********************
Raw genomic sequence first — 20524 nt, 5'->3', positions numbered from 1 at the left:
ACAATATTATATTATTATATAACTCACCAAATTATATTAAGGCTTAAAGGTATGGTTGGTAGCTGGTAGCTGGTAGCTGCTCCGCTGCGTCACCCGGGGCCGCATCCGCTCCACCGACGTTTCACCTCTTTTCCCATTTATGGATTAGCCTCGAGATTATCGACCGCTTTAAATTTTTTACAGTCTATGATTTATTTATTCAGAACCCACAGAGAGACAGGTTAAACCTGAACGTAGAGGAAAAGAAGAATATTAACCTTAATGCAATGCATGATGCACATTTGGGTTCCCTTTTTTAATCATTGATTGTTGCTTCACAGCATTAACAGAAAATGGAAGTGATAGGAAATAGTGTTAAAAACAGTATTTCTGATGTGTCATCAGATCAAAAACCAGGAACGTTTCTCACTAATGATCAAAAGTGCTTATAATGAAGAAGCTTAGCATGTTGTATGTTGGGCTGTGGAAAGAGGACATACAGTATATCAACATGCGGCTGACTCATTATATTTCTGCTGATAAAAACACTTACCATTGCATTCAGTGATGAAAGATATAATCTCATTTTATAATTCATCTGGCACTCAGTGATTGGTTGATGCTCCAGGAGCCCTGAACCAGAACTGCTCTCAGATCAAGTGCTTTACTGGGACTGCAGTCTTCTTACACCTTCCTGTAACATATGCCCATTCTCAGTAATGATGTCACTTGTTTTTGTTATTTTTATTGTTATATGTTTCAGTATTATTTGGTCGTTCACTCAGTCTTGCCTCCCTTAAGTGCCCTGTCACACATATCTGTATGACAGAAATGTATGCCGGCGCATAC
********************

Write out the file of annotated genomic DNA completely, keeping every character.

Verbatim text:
Raw genomic sequence first — 20524 nt, 5'->3', positions numbered from 1 at the left:
ACAATATTATATTATTATATAACTCACCAAATTATATTAAGGCTTAAAGGTATGGTTGGTAGCTGGTAGCTGGTAGCTGCTCCGCTGCGTCACCCGGGGCCGCATCCGCTCCACCGACGTTTCACCTCTTTTCCCATTTATGGATTAGCCTCGAGATTATCGACCGCTTTAAATTTTTTACAGTCTATGATTTATTTATTCAGAACCCACAGAGAGACAGGTTAAACCTGAACGTAGAGGAAAAGAAGAATATTAACCTTAATGCAATGCATGATGCACATTTGGGTTCCCTTTTTTAATCATTGATTGTTGCTTCACAGCATTAACAGAAAATGGAAGTGATAGGAAATAGTGTTAAAAACAGTATTTCTGATGTGTCATCAGATCAAAAACCAGGAACGTTTCTCACTAATGATCAAAAGTGCTTATAATGAAGAAGCTTAGCATGTTGTATGTTGGGCTGTGGAAAGAGGACATACAGTATATCAACATGCGGCTGACTCATTATATTTCTGCTGATAAAAACACTTACCATTGCATTCAGTGATGAAAGATATAATCTCATTTTATAATTCATCTGGCACTCAGTGATTGGTTGATGCTCCAGGAGCCCTGAACCAGAACTGCTCTCAGATCAAGTGCTTTACTGGGACTGCAGTCTTCTTACACCTTCCTGTAACATATGCCCATTCTCAGTAATGATGTCACTTGTTTTTGTTATTTTTATTGTTATATGTTTCAGTATTATTTGGTCGTTCACTCAGTCTTGCCTCCCTTAAGTGCCCTGTCACACATATCTGTATGACAGAAATGTATGCCGGCGCATAC